High up in the mountains of Northern Vietnam, past Sapa, past Ha Giang, there is a little town called Dong Van. Every Tuesday there is a huge local market that brings villagers in from hundreds of kilometers away where they do their best to sell and trade everything under the sun. The market is also a chance for far-flung acquaintances to gather, gossip and generally enjoy the company of people they don’t see very often. As the only white person for 150km, I drew a fair amount of attention at the market, but after everyone was done staring and taking cellphone photos, they essentially went back to their business and I was able to disappear (a little) into the chaos of the crowd and get some photos of the locals in their element. The market was a riot of color and noise, but I got the chance to take this shot of two old women shooting the breeze over a pile of skirts. They were probably talking about the giant, crazy white man who rode up on a tiny motorcycle. Or maybe not.



While wandering the back alleys of Tainan, Taiwan, we were greeted with many beautiful sights: temples, monuments, ancient homes, and winding alleyways. The main roads are wide and full of cars, but the side streets quickly filtered out the traffic noise and allowed us some space and peace. All the temples we saw were in various states of useโ€”some bustling, some somnolentโ€”and everywhere we looked people were managing to carve out some space of their own, whether to commune with their god or to simply rest. This man sat at the God of War Temple (perhaps an irony, to find such a peaceful scene at a so-named temple), and did not move the entire time we were there. It was nice to see someone so unconcerned with the world at large, especially in such a modern, bustling country, and it reinforced to me the idea that Taiwan is rather remarkable. A place at once modern and traditional, where people are free to choose one or the other as and when they need.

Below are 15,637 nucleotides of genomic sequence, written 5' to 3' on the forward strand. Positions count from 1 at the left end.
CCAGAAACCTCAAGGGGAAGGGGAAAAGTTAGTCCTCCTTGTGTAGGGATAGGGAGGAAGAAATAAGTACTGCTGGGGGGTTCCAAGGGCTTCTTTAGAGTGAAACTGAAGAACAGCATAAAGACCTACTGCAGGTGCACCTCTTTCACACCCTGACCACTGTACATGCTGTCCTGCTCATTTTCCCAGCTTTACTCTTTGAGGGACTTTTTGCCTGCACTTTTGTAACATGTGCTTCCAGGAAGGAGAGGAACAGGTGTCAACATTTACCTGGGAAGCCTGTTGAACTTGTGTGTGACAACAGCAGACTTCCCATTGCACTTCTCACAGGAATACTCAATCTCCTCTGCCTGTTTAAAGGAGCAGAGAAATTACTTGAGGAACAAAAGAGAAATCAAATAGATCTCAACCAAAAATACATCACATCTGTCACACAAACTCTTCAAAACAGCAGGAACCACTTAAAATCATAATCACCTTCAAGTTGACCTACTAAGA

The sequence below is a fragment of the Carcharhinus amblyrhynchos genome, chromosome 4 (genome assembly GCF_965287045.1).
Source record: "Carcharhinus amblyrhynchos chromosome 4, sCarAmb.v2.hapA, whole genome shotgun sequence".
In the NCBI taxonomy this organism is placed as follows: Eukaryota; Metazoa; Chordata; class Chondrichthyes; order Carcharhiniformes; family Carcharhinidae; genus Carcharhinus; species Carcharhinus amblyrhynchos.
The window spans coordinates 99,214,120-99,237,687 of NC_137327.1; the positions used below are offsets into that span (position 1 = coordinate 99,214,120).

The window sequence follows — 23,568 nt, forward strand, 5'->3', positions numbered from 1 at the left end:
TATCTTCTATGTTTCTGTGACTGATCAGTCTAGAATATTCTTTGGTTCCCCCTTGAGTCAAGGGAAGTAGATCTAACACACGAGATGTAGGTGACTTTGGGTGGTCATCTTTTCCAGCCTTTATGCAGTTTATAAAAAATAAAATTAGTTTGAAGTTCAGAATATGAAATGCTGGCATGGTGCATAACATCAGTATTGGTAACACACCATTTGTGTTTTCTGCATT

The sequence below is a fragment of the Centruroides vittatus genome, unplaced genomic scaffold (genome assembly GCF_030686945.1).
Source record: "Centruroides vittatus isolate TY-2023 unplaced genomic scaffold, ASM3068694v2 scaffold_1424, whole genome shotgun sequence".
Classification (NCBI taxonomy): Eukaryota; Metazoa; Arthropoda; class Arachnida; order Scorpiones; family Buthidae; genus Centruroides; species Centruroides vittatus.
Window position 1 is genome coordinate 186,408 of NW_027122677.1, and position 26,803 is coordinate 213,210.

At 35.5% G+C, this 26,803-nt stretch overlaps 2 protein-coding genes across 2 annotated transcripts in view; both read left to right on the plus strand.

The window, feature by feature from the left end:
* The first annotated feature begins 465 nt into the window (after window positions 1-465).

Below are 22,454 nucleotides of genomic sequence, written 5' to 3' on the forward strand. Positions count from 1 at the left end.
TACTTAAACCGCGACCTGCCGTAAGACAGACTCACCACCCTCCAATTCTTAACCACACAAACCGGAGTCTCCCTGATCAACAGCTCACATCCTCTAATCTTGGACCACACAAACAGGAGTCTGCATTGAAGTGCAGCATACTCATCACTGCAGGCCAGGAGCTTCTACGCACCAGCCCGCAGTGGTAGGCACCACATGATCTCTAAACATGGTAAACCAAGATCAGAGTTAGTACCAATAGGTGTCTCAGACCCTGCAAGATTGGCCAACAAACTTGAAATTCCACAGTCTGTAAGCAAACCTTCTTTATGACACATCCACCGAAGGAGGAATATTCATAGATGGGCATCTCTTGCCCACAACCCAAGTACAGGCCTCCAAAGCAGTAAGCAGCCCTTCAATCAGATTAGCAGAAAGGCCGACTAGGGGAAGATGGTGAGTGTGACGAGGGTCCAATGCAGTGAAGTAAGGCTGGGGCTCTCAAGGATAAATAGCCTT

Bali is so unlike the rest of Indonesia, many people think of it as its own country. The people, the customs, the temples, the food, everything in Bali is Balinese. Ubud, in central Bali, is a bit of a madhouse. More like a suburb of Denpasar than its own city, Ubud is being swallowed by traffic and development. We managed to find a little peace at Goa Gajah, the Elephant temple. The grounds are set down and away from the road, and as you walk down the steps into the courtyard, it’s easy to feel as though you’ve left Ubud behind altogether. This little old man was tending one of the crumbled, water-washed remnants of the temple when we found him. He paused in his work and took us around to see some of the hidden areas of the ruins we would have missed otherwise. He was happy to have his picture taken, and happy to take ours. He was also happy to ask for a modest tip for doing so. It is still Bali, after all.